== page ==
Now, although the X-ray counts may obey a Poisson distribution, we are dealing with average values of count rates, which are likely to follow a normal distribution because of the central limit theorem. A normal distribution of measured intensities was also assured for each pellet from the application of discordancy tests as explained above for GRM concentrations. The intensity results for all pellets from a given GRM were then combined, the tests applied again to the combined data, and new mean and 99% uncertainty values were calculated for X-ray intensity of each GRM. This was done to take into account the variance of the sample preparation method, which was significantly higher than the instrumental variance of intensity measurements for individual pellets. The drift-corrected intensity values and their 99% uncertainties (kc·s−1) for all GRMs, along with the concentration data and their 99% uncertainties (% m/m), are listed in Table S2.

4. Regression Models

Two different regression models (OLR and UWLR) were used and compared in this work. The OLR model most frequently used for instrumental calibrations (-axis concentration and -axis response; GRM concentration and X-ray intensity, respectively, in XRF spectrometry) requires the following assumptions to be fulfilled [4, 7, 10, 1218]: (i) all errors are in the -axis; (ii) -axis is either error-free or has at most 10% error of the -axis errors; (iii) errors in both axes are normally distributed; and (iv) errors in the -axis are homoscedastic. Some or all of these assumptions are violated in most instrumental calibrations through the OLR model.

Thus, from the literature on the GRMs, it has been demonstrated that the concentration axis is not error-free (see non-zero uncertainties for all GRM concentrations in Table S2) [3147, 5153]. One can also clearly see that the errors in the intensity axis are not homoscedastic (see unequal, i.e., heteroscedastic uncertainties for any element in different GRMs in Table S2). For a heteroscedastic linear regression system, even if each error or noise term is still Gaussian, the OLR model is no longer the maximum likelihood estimate and consequently, it is no longer efficient [10]. The main advantage that the WLR has over the OLR is the ability to handle regression situations in which the data points are of varying quality as is the case with most instruments including the XRF spectrometers.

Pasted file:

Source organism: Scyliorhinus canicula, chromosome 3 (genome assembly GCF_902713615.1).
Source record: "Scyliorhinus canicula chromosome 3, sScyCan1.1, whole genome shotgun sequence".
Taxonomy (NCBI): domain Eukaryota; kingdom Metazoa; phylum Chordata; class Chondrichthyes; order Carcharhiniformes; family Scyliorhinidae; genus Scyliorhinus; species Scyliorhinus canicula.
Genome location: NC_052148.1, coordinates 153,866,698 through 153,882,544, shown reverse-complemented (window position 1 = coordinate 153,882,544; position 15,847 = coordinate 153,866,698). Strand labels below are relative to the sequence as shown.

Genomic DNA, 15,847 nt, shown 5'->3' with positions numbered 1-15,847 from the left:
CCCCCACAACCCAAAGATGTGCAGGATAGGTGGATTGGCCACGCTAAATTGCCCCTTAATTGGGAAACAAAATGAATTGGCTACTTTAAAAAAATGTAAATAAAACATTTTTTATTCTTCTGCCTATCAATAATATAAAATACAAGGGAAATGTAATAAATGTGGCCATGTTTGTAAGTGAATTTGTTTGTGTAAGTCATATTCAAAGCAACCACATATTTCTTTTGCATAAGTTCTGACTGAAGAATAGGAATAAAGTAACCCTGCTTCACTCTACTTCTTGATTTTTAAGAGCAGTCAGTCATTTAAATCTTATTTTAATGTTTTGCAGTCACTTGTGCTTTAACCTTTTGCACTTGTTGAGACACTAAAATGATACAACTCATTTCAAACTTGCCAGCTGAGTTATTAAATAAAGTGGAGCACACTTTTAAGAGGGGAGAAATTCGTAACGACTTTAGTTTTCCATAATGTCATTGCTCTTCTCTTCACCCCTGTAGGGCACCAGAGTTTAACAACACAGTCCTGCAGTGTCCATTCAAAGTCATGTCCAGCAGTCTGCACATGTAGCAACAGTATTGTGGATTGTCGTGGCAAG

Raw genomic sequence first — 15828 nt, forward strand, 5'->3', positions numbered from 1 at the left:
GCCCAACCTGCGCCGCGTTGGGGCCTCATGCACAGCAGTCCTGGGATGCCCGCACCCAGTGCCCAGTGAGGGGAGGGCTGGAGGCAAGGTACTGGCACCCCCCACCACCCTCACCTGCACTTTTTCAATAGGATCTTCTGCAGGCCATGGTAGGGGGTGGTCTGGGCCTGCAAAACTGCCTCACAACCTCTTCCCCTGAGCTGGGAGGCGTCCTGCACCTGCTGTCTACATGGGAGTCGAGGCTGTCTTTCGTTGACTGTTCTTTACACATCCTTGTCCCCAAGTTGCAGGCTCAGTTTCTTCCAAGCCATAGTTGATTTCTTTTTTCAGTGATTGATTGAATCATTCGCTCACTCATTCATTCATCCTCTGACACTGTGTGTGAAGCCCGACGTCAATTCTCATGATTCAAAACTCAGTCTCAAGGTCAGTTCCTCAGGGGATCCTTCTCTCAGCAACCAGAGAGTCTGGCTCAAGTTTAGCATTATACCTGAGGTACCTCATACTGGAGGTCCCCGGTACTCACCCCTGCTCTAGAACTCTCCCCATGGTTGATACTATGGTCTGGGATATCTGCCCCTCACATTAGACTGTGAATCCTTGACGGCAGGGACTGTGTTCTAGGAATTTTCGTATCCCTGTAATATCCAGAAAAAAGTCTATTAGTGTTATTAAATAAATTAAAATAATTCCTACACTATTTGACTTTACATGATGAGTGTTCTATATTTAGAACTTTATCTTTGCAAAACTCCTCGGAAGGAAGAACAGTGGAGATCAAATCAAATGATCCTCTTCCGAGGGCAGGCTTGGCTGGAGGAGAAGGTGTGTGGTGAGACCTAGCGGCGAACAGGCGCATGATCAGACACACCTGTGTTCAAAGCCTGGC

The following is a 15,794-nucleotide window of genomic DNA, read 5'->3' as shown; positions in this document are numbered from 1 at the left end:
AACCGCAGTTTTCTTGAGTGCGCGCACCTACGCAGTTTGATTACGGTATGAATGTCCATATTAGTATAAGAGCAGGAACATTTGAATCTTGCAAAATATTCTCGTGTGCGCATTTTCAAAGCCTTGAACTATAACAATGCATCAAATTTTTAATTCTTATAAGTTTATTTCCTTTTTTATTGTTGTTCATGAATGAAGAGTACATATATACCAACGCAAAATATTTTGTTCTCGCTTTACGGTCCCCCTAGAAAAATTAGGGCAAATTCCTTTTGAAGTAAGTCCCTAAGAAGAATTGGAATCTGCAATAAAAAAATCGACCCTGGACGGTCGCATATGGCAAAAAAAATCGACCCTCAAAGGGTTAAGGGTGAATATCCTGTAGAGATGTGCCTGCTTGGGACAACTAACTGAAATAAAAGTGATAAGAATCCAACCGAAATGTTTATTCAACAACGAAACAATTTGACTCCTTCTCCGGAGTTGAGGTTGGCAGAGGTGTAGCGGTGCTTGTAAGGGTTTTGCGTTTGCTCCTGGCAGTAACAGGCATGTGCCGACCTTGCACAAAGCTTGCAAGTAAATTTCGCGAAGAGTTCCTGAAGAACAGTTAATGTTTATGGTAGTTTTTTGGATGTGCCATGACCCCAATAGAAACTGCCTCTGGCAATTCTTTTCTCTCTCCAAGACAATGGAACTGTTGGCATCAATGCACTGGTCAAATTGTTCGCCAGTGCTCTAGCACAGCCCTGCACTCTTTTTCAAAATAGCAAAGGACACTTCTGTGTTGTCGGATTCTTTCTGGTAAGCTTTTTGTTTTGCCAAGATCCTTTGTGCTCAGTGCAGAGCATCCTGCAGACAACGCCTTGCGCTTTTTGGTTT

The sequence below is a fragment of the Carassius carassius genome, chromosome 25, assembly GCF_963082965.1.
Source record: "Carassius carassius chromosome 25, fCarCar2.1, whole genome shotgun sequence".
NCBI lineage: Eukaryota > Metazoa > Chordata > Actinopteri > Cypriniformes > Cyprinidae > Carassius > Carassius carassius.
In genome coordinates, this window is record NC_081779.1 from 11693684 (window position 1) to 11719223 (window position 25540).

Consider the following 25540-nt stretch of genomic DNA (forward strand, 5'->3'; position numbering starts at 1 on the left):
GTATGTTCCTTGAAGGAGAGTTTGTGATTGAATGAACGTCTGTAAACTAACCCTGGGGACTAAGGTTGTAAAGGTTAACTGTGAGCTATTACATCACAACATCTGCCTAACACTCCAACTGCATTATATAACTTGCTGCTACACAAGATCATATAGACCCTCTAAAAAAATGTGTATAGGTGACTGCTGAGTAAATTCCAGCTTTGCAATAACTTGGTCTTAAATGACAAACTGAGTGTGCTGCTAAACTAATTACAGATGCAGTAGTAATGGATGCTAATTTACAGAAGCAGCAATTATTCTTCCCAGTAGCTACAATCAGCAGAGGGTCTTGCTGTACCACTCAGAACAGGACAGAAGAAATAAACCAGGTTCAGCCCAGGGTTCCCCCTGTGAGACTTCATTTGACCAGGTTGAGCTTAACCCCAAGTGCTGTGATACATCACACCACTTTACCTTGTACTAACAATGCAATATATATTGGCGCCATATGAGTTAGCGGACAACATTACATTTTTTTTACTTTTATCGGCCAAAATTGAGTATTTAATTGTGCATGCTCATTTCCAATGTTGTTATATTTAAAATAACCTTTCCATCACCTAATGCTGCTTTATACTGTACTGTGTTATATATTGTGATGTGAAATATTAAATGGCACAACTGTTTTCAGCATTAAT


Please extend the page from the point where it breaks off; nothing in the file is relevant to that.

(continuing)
However, the major disadvantage of the WLR is that the approach is based on the assumption that the weights are known exactly. They can be estimated using several different equations or algorithms, but when the weights are produced from small numbers of replicated observations, the regression parameters can be unpredictably affected [10]. In the example of the XRF calibration that we are presenting, the numbers of observations were relatively large for both the and axes (concentration and X-ray intensity parameters). Besides, instead of the sample variance, we used the uncertainty values (that take into account the number of observations in the formula for uncertainty or confidence limits of the mean calculations) [2, 18] for estimating the weight factors. The problem of the sensitivity to outliers in the regression equations [10] was also appropriately handled by discordancy tests programmed in the UDASys and BiDASys software [53, 54, 61].

Therefore, although frequently used, the OLR model is not statistically correct or coherent. The statistically coherent WLR, especially the uncertainty-based WLR (UWLR [17]) model, should be used. The confidence level, such as 95% or 99% (significance level of 5% or 1%, respectively, or of 0.05 and 0.01, respectively), can be explicitly expressed in the confidence limits of the mean or uncertainty used in the UWLR model as well as to estimate the weight factors [17]. We will deal with the 99% uncertainty to have the type I error small (about 1%). Unfortunately, software of most analytical instruments, including XRF spectrometers, allows only the OLR calibration. Therefore, any sophisticated regression model, such as the UWLR, will have to be applied outside the instrumental software. Thus, the probability concept (99% confidence level) can be explicitly used in the UWLR model for weight factors based on the inverse of the squared 99% uncertainty of the mean.

We now present a synthesis of the regression equations for instrumental calibrations [2, 10, 17, 18, 61].

4.1. Ordinary Least-Squares Linear Regression (OLR) Model

Let us assume that we have a series of reference materials or standard calibrators having individual mean concentrations with respective uncertainties where varies from to . In order to calibrate an instrument, each of these calibrators were run several times, obtaining individual mean responses with respective uncertainties where varies from to . Thus, we have bivariate concentration-response data pairs or calibrators () with the respective uncertainties ().